Saturday Morning Musings: Chromebook Out of the Box

chromebookMy staff and family will not believe this but I actually bought myself a new toy this week (which goes with my two iPads, laptop, iPhone…you get the picture). I have a gadget problem.  The first part of getting help is admitting you have a problem, right?  I was surfing along on my Google Chrome app on my iPad and saw THE AD.  Acer Chomebook, $199! What is $200 dollars when working to solve the great education crisis?  Right? Okay, making excuses will not end my problem, but still……

First Impressions:  A good looking computer.  Plastic, not the metal alloys of my Dell XPS, but it seems durable.  I had to put the battery in out of the box (time elapsed: 5 seconds). I was pleasantly surprised to find the battery charged when I turned it on.  It immediately went into a download mode to update itself.  I honestly do not know how much time it took to do this as I walked away and came back sometime later (about 30 minutes) and the thing was ready to go.  I signed in with my Google account, synchronized Chrome and in under two minutes was using this thing just like my regular computer in my office.  Cold boot up time for writing this post?  38 seconds including typing in my Google password.

As a computer user, I use Google a lot.  I compose and use spreadsheets in Google Drive more than I use the Office 20?? suite on my desktop.  I find it convenient to get to all my “stuff” on whatever computer I am on.  Using a Chromebook fits my habits nicely.  You may not find it as useful if you are not a regular Google apps user.

It has a speaker, not a good one alas, but you can hook a better set of speakers to it.  I plugged it into our library speaker system (totally disrupting a class, but research sometimes is messy), and it sounded fine. I hooked it up to the library SmartBoard and projector.  It worked fine.  Not sure if you can use it with the Smart Notebook. Pretty sure there is no app for that.  Basically, I can use this thing for all my presentations. It has all the capabilities I need.

Drawbacks???  I am sure there are plenty.  You need to have an Internet connection.  There is an offline function for Google Drive.  I have not used it yet……  Battery life may be a concern?  I used it most of yesterday morning for taking notes at an building project meeting and the battery was 70% used after about 3 hours.  I was using Tweetdeck and doing some web-browsing while taking notes on a Google doc.

I am pleased to find so many apps for it.  Evernote, Edmodo, WordPress (I am writing this post using it (except for the picture which I uploaded from my iPhone) and many others.

At this point, I do think this could be used for a school-wide 1:1 deployment.  Might, dare I say, a better choice than iPads????  I am sure the honeymoon will end soon.  Till next time.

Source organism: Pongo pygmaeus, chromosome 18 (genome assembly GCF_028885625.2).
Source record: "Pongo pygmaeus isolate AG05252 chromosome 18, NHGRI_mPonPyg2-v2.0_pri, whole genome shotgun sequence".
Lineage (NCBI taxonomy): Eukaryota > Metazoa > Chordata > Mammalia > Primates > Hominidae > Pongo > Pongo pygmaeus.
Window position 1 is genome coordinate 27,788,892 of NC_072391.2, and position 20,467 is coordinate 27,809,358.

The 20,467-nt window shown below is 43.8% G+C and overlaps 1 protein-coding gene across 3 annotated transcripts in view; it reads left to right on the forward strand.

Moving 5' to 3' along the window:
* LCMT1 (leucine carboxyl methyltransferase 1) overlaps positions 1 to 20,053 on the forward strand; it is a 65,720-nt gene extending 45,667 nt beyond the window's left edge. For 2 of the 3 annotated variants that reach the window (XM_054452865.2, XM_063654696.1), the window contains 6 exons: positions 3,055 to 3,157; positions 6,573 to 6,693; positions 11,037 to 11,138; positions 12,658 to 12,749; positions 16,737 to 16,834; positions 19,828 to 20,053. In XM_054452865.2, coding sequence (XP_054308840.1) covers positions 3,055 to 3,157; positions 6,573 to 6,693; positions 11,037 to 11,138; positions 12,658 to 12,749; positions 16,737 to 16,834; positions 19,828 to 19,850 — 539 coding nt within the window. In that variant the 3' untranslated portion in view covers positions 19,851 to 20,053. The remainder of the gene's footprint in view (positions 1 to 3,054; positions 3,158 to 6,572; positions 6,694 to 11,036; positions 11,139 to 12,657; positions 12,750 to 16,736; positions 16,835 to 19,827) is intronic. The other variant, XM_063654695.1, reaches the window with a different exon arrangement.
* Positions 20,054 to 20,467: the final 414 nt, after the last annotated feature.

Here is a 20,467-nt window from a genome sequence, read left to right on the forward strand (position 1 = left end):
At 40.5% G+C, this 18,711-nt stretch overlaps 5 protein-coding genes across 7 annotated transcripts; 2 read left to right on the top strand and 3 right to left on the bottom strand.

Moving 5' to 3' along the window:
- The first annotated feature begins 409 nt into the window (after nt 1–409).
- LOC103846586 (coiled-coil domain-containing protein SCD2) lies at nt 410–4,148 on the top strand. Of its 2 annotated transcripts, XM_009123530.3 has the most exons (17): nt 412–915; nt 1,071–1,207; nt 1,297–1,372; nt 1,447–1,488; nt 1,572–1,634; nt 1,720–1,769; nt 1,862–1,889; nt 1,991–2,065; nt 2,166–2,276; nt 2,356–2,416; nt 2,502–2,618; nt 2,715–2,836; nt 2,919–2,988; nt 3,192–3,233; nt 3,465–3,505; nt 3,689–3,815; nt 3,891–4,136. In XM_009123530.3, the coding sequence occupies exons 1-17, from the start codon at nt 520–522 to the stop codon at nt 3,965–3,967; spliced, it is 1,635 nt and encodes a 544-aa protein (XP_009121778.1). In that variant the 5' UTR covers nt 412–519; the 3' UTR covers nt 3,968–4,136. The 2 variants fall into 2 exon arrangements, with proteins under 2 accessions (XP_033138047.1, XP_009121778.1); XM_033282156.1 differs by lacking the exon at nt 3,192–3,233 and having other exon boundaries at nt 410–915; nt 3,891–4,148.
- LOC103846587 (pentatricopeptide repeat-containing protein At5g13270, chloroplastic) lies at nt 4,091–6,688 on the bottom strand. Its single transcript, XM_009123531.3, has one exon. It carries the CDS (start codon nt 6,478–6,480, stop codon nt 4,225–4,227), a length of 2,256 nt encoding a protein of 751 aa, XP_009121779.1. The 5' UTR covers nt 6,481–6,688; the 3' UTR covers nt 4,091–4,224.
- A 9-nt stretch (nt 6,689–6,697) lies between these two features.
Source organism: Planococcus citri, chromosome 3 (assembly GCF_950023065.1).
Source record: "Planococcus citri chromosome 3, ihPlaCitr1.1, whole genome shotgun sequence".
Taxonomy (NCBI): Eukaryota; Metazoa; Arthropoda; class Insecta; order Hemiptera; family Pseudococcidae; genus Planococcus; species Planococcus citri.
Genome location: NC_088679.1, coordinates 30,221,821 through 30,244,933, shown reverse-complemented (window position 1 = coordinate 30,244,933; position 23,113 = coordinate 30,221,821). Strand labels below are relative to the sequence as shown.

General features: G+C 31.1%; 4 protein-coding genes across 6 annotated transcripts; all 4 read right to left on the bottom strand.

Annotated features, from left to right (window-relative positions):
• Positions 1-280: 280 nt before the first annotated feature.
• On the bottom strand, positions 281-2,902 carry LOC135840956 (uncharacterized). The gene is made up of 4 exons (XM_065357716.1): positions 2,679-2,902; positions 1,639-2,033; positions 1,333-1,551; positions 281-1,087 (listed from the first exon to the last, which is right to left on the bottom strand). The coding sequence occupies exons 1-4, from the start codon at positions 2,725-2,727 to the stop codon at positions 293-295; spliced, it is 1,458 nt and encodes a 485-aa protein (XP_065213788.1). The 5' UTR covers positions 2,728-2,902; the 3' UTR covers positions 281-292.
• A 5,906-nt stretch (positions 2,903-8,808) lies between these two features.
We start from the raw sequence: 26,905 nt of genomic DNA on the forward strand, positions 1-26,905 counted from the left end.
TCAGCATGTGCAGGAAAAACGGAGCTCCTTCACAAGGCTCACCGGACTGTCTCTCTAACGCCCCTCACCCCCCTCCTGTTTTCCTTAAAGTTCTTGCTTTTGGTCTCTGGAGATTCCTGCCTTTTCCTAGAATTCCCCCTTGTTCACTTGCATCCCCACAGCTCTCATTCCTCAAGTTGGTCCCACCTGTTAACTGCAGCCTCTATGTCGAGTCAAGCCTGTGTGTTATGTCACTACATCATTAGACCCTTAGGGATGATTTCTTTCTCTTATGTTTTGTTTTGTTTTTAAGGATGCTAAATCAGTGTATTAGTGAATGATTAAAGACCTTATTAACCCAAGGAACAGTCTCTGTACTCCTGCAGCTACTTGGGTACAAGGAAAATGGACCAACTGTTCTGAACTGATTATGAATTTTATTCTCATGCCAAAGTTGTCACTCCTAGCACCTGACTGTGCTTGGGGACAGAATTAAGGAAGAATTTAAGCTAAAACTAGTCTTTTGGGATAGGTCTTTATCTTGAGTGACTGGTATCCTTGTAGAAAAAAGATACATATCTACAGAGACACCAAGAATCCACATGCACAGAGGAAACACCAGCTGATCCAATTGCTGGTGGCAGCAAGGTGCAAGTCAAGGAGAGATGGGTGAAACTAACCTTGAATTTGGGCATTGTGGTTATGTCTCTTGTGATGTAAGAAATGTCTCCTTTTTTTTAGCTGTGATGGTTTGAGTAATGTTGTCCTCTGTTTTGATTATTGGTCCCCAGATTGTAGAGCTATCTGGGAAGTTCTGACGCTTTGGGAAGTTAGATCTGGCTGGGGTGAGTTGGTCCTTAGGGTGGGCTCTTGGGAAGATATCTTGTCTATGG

goofyIt has a camera with crazy filters.  What more could you ask for?

Mom, you really need to figure out how to find me using Ruzzle.  No one else will play me.

1:1 I Want to Know Your Story

Dear Fellow Educators,

I work with a group of educators in a school that is not flush with resources (imagine that). Money has to be spent very strategically and I am determined not to make the same mistakes we have made in the past.  Twenty years ago we put TV’s and VCR’s in every room because teachers and students needed to access the video that could be provided.  After studying the use pattern, very little changed in the way of pedagogy and student learning.  Five years ago we put interactive white boards in all but a few rooms.  Some teachers have learned to use them very well, but for many it is simply a digital white board.  I am not blaming teachers.  I am blaming short sighted decision making and lack of support provided by administration (read….me, although the tv’s came while I was teaching).  One to one computing gets a lot of attention now days.  I have visited a few buildings where every student has a computer.  I have not spent enough time in any one classroom to see if there has been a transformational change in student learning opportunities.  To be honest, the classrooms where I have seen 1:1 computing,  the activities there still seemed to be very teacher centered. (disclaimer: again, I have not spent enough time in any one classroom or school to make any kind of enlightened conclusion).  What I would like to know from those who are working in schools that have implemented 1:1 initiatives is:

  • 1. What did your district/school do to prepare both students and teachers for learning in a 1:1 environment?
  • 2. How has student learning activity changed in your room/building?
  • 3. How has teacher practice changed?
  •  4. What would you do different if you had it to do over again?

 Picture courtesy of Joe Wilcox’s photostream on Flickr